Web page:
Title: Anna Karenina, Part 1 of 2
Author: Leo Tolstoy
Author: Leo Tolstoy
For lucky Book #13, I'm going to talk about Anna Karenina. I'm more than halfway through Tolstoy's epic, but since this book really is massive, it's probably prudent to write about it in two separate entries.
What can I say about Anna K? Well, the first is that I have been meaning to read this book for ages. It's been on my list since school, but obviously, other (shorter) books got in the way of our relationship. With all the film advertisements going on this year about Anna K though, plus the fact that I now own an e-reader and no longer have the excuse that it's 'too heavy' to travel around with Anna K, I finally decided take the plunge.
This is cheesy, but the more you read this book, the more it grow on you. It's definitely not an instant gratification: you need to invest a lot of time and energy to sit still and read it. But once you get started, the more you read about each character, the more you empathize with their point of view. And even though you discover that each character is very flawed, each in their own unique way, they are all perspectives that you can understand and get to know deeply.
You say that everything is very simple and interesting
it makes me feel very wistful, like reading a great
Russian novel does
from Yesterday Down at the Canal, Frank O'Hara, 1961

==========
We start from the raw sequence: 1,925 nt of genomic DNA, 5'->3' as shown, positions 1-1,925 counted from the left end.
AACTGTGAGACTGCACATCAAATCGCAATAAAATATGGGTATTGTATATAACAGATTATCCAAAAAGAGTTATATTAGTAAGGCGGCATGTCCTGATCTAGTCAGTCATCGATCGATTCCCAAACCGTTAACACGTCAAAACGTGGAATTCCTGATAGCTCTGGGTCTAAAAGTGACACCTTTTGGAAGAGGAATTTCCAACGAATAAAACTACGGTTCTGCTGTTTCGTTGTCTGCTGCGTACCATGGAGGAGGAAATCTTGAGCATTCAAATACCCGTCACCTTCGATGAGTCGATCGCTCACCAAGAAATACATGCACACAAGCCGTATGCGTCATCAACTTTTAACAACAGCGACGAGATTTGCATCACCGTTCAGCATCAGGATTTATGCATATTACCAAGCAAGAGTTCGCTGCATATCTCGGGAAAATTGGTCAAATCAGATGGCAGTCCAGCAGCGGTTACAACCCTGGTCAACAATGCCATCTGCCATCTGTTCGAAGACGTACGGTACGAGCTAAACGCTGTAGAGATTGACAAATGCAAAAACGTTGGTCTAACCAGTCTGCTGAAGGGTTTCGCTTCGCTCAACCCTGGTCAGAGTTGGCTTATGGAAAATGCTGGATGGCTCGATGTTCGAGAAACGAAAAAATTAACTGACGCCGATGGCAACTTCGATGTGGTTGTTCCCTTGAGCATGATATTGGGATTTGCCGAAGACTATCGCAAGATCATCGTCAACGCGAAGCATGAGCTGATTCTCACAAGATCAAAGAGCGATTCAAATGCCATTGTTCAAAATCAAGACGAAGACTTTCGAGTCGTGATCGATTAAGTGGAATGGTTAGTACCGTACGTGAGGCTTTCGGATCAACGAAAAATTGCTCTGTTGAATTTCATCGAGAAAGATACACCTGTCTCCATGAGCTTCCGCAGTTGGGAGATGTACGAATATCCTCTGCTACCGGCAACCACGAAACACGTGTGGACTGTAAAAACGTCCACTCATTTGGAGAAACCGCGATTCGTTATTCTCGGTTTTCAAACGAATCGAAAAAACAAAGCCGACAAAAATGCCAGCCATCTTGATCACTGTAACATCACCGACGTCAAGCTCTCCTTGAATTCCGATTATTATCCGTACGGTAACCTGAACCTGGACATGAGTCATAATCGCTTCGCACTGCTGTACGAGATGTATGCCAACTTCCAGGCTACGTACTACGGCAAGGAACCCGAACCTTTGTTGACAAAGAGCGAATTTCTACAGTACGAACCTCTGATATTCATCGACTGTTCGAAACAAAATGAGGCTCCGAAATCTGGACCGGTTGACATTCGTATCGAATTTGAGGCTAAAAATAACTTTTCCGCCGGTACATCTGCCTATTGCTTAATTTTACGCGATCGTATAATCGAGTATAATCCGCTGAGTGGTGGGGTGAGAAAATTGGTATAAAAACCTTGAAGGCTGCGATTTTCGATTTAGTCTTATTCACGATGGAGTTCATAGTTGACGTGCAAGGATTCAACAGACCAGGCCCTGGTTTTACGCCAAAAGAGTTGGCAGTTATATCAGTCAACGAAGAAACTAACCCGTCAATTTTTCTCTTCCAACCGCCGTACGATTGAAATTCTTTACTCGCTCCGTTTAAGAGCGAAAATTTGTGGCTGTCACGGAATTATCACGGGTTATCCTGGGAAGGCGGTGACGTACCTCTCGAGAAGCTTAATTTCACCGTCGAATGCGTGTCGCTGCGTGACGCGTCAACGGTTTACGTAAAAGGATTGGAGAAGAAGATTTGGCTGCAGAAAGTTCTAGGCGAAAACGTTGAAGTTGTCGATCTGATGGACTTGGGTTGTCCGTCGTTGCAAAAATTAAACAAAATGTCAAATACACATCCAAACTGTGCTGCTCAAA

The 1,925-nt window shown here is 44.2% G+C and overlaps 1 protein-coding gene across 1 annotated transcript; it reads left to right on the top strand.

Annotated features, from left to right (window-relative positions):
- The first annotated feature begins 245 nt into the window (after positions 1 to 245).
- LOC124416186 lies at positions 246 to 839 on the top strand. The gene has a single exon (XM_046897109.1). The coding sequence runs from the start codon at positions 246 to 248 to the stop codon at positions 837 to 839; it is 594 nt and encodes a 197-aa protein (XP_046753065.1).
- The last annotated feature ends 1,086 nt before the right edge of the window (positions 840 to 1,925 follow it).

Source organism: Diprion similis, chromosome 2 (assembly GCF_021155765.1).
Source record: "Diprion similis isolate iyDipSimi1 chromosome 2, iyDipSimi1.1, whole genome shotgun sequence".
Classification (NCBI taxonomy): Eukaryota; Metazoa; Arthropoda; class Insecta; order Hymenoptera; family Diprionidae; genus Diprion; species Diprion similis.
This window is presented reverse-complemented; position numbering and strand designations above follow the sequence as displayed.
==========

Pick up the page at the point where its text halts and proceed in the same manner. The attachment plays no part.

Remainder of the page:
I think I read it at a right time in my life, when I have more of an understanding about the human psyche. It is so fascinating to read these Tolstoy characters constantly changing their minds, constantly loving and hating their lovers and families, constantly behaving in contradictory ways and misunderstanding each other ... and it's just all so real. What I like about it is that even though it was written in the 1870s, the worries, the fears, and the joys are still very much the same 150 years later.
A few other notes for now:
- Wikipedia just informed me that Anna Karenina started as a newspaper serial. That's why it's so long ... just like Dickens!
- the Russian names are not too hard to follow. I remember Crime & Punishment being a lot more confusing, and even though you meet a lot of characters in Anna K, it's still quite easy to recognize each person. Perhaps this is due to the good translation.
- this book is like Joyce's Ulysses, in that it's an encyclopedia, covering all sorts of topics from farming techniques to current philosophies to pedagogy to history ... fascinating!
- I actually enjoy the other storyline more than Anna Karenina's storyline. Yes, everyone knows the ending to Anna K, but no one ever talks about Levin, who is the other main character. I love his point of view! He's so quaint, so cute and awkward, so unsociable, so idealistic yet practical ...
- other people have commented on the 'floating' omniscient narration ... it's really funny reading the point of view of random people, and not only that, of dogs and children's perspectives. Very humourous.
Part 2 will follow once I finish the book.